View Full Version : PhD-thesis on Numerical Differentiation

Herman J. Woltring
12-07-1989, 05:47 AM
Dear Biomch-l readers,

Yesterday, I received a copy of Bengt Carlsson's PhD-thesis from Uppsala in
Sweden. This is the most recent result of a long-standing research programme
in optimal numerical differentiation of noisy data, originally started by Lars
Gustaffson & Haakan Lanshammar in the context of gait analysis and inverse
dynamic modelling (ENOCH - An integrated system for measurement and analysis of
human gait; PhD-thesis, Report UPTEC 7723R, Uppsala University, Uppsala, Sweden
1977). If you wonder why I should mention this: when I sent my own PhD-thesis
to Haakan in 1977, he replied with a letter explaining that he had valid rea-
sons for not being present at my public defense as apparent from his enclosure.
The enclosed thesis indicated that he was performing his public defense at the
same day as I was doing mine ...

Published versions of part of Haakan's work are available as

(1) On practical evaluation of differentiation techniques for human gait
analysis. Journal of Biomechanics 15(1982), 99-105.

(2) On precision limits for derivatives calculated from noisy data.
Journal of Biomechanics 15(1982), 459-470.

Hans Furn'ee's thesis recently announced on Biomch-L was largely influenced by
this work. One point of interest raised at Hans' public examination is the dif-
ference between accuracy and precision or resolution. Accuracy refers to bias-
es, i.e. the difference between a true value and an expected, observed value
(e.g., the mean of a large number of measurements); precision refers to the
(usually root-mean-square) difference between an observed and expected mean
value. It is precision which is addressed in Lanshammar's model for noise
influence assessment in differentiation, not accuracy. Thus, wide-band meas-
urement noise is accomodated by these models, but correlated skin-motion arte-
facts when measuring movement from externally affixed markers are not.

Bengt Carlsson informed me today that he has some copies of his thesis for
interested Biomch-L readers.

Herman J. Woltring, Eindhoven.



By: Bengt Carlsson, Automatic Control and Systems Analysis Group,
Department of Technology, Uppsala University, Box 534, S-751 21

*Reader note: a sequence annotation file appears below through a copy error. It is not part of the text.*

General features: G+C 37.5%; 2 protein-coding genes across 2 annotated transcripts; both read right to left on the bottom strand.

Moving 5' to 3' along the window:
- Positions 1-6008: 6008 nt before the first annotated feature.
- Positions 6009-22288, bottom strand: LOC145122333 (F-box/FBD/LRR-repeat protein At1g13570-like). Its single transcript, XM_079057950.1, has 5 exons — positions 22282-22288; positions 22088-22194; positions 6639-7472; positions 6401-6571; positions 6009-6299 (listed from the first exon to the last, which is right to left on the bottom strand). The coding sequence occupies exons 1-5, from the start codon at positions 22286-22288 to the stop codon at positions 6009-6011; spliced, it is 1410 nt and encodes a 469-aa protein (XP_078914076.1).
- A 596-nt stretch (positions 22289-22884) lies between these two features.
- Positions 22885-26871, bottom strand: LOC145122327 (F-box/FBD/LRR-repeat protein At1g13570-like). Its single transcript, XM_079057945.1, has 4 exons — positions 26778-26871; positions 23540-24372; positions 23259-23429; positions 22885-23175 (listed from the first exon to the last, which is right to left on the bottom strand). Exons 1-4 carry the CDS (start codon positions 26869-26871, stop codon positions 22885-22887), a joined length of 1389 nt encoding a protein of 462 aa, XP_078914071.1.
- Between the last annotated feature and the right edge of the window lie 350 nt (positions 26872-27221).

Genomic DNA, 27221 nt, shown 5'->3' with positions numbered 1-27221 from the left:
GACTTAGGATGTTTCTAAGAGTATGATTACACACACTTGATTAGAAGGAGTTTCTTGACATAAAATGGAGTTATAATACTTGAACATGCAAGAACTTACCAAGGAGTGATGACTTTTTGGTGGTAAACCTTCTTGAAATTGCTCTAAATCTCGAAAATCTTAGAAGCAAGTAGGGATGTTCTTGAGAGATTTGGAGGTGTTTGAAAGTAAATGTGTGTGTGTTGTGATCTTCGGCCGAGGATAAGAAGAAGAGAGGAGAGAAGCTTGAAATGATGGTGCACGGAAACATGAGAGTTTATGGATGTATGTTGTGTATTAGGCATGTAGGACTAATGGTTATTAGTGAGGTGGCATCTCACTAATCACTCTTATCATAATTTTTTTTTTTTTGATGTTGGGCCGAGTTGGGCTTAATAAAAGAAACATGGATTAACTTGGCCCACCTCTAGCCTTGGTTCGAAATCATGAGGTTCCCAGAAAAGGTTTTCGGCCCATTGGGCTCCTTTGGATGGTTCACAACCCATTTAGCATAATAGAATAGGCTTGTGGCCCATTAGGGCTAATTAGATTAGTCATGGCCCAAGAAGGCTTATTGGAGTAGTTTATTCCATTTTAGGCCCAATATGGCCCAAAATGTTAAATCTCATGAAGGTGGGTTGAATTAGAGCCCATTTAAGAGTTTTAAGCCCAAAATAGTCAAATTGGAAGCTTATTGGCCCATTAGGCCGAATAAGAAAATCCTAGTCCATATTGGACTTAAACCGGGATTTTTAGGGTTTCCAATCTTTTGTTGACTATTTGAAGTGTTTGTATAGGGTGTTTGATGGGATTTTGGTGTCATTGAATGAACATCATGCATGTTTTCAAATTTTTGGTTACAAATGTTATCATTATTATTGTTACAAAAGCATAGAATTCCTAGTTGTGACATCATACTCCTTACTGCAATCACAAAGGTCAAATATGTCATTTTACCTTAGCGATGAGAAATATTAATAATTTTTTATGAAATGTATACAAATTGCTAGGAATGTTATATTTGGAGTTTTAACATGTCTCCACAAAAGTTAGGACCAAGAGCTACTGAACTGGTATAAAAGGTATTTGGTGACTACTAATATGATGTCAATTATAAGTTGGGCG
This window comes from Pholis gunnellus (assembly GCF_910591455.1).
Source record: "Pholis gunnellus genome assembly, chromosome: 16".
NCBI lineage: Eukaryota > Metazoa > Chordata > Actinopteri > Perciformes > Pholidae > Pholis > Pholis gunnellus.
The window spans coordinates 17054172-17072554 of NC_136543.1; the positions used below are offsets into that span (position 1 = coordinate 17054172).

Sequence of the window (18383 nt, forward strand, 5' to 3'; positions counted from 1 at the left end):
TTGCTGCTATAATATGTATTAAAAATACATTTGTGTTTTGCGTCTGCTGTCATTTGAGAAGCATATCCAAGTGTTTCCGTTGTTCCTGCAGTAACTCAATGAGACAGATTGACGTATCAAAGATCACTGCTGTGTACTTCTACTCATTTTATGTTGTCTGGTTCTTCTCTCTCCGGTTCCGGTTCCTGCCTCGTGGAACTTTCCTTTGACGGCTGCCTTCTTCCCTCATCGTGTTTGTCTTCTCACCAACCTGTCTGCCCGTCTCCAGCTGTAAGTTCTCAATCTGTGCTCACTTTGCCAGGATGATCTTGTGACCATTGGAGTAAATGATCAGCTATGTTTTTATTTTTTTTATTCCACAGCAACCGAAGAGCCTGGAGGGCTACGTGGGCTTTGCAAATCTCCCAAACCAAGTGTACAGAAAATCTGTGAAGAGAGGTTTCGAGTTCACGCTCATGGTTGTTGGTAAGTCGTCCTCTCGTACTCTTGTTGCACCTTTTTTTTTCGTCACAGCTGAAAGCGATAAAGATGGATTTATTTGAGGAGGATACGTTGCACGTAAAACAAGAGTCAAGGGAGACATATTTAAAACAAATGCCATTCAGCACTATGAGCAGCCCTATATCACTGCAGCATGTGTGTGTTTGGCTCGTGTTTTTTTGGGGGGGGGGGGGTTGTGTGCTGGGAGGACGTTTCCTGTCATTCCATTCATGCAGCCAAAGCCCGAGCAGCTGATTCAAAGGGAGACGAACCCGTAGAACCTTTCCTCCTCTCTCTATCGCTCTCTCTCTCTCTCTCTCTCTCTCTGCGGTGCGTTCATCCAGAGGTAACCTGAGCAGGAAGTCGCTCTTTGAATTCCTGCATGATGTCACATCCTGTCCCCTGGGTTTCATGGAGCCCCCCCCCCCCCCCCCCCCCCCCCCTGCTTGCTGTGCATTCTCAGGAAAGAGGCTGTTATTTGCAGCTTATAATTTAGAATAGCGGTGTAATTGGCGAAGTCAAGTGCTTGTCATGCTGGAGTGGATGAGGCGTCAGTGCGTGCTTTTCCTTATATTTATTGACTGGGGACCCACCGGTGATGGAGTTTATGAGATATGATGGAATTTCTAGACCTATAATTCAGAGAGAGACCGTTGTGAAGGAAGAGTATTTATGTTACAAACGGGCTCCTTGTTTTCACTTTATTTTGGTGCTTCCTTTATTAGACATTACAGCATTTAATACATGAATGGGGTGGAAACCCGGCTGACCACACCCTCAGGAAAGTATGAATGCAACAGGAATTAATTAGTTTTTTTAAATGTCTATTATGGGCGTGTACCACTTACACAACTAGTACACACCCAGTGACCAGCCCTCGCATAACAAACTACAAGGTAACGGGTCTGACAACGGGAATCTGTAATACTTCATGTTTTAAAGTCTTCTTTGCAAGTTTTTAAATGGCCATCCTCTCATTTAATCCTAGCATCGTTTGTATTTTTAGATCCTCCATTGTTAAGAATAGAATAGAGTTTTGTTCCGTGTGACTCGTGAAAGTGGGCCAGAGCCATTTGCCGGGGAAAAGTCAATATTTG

Doctoral dissertation to be publicly examined in room 047 at the
Department of Technology, Uppsala University, on December 22, 1989
at 10.15 a.m., for the degree of Doctor of Technology.
Opponent: Professor Lennart Ljung, Linkoepings Univ., Sweden.


Carlsson, B., 1989. Digital differentiating filters and model based fault
detection. Acta Univ. Ups., Uppsala Dissertations from the Faculty of
Science 28}, 215pp., Uppsala. ISBN 91-554-2473-2.

This thesis treats two problems in digital signal processing:
Estimation of the derivative of a noise corrupted signal from discrete-time
measurements and the detection of faults in a dynamical system using an
estimated model.

The first part of the thesisis devoted to the design of digital differentiating
filters. General design strategies and characterizations of differentiating
filters are outlined. A design technique for constructing digital differentia-
ting filters based on stochastic signal and noise models is presented. IIR-
filters which minimize the mean square estimation error are calculated from a
spectral factorization and a linear polynomial equation. The filters can be
designed for prediction, filtering and smoothing problems. Furthermore, a
method for optimizing differentiating FIR-filters in the frequency domain is
presented. Illustrations and comparisons with other methods are provided.
The problem of tracking step changes in the true derivative is also studied.
Methods for detecting parameter changes are investigated and applied to the
differentiation problem. In a practical application, the temperature deriva-
tive of a reactor tank in a nuclear power plant is estimated by a simple
adaptive filter.

The second part of the thesis describes some approaches to off-line fault
detection based on estimated models. In practice, the estimated model is
subject to errors due to measurement noise and model misfit. Some statistical
tests based on standard asymptotic theory for system identification are com-
pared and illustrated. Two cases of model misfit are discussed: nonparametric
static nonlinearities and unmodelled linear dynamics. A proposal for a fault
detection procedure which accounts for undermodelling is given.

Key-words: Digital differentiators, Numerical differentiation,
Estimation, Filter design, Fault detection.